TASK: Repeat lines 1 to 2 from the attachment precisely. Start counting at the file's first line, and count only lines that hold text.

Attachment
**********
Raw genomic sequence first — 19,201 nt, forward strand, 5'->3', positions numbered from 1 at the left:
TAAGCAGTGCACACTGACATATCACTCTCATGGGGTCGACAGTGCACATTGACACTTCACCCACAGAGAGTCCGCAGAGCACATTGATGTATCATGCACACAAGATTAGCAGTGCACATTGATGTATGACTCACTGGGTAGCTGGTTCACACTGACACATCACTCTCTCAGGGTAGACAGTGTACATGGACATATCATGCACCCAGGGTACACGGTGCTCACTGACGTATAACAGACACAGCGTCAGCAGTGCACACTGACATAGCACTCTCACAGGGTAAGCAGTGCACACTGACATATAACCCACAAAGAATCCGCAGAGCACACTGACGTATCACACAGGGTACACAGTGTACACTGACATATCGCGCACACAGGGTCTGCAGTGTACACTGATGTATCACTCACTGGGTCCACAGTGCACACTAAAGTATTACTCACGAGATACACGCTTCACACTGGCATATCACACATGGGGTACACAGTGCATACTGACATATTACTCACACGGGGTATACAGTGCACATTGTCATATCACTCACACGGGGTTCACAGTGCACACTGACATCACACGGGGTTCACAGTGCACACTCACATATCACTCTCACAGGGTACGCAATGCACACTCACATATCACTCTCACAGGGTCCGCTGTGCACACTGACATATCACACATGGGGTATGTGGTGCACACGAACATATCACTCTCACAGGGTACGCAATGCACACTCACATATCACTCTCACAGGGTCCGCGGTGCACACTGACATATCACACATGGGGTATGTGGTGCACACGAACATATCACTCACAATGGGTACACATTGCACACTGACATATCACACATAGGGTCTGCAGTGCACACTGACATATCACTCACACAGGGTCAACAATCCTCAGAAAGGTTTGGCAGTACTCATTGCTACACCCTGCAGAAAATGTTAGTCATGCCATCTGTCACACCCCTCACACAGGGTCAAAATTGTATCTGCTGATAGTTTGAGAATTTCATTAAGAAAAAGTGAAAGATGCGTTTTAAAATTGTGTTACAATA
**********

Raw genomic sequence first — 19,201 nt, forward strand, 5'->3', positions numbered from 1 at the left:
TAAGCAGTGCACACTGACATATCACTCTCATGGGGTCGACAGTGCACATTGACACTTCACCCACAGAGAGTCCGCAGAGCACATTGATGTATCATGCACACAAGATTAGCAGTGCACATTGATGTATGACTCACTGGGTAGCTGGTTCACACTGACACATCACTCTCTCAGGGTAGACAGTGTACATGGACATATCATGCACCCAGGGTACACGGTGCTCACTGACGTATAACAGACACAGCGTCAGCAGTGCACACTGACATAGCACTCTCACAGGGTAAGCAGTGCACACTGACATATAACCCACAAAGAATCCGCAGAGCACACTGACGTATCACACAGGGTACACAGTGTACACTGACATATCGCGCACACAGGGTCTGCAGTGTACACTGATGTATCACTCACTGGGTCCACAGTGCACACTAAAGTATTACTCACGAGATACACGCTTCACACTGGCATATCACACATGGGGTACACAGTGCATACTGACATATTACTCACACGGGGTATACAGTGCACATTGTCATATCACTCACACGGGGTTCACAGTGCACACTGACATCACACGGGGTTCACAGTGCACACTCACATATCACTCTCACAGGGTACGCAATGCACACTCACATATCACTCTCACAGGGTCCGCTGTGCACACTGACATATCACACATGGGGTATGTGGTGCACACGAACATATCACTCTCACAGGGTACGCAATGCACACTCACATATCACTCTCACAGGGTCCGCGGTGCACACTGACATATCACACATGGGGTATGTGGTGCACACGAACATATCACTCACAATGGGTACACATTGCACACTGACATATCACACATAGGGTCTGCAGTGCACACTGACATATCACTCACACAGGGTCAACAATCCTCAGAAAGGTTTGGCAGTACTCATTGCTACACCCTGCAGAAAATGTTAGTCATGCCATCTGTCACACCCCTCACACAGGGTCAAAATTGTATCTGCTGATAGTTTGAGAATTTCATTAAGAAAAAGTGAAAGATGCGTTTTAAAATTGTGTTACAATA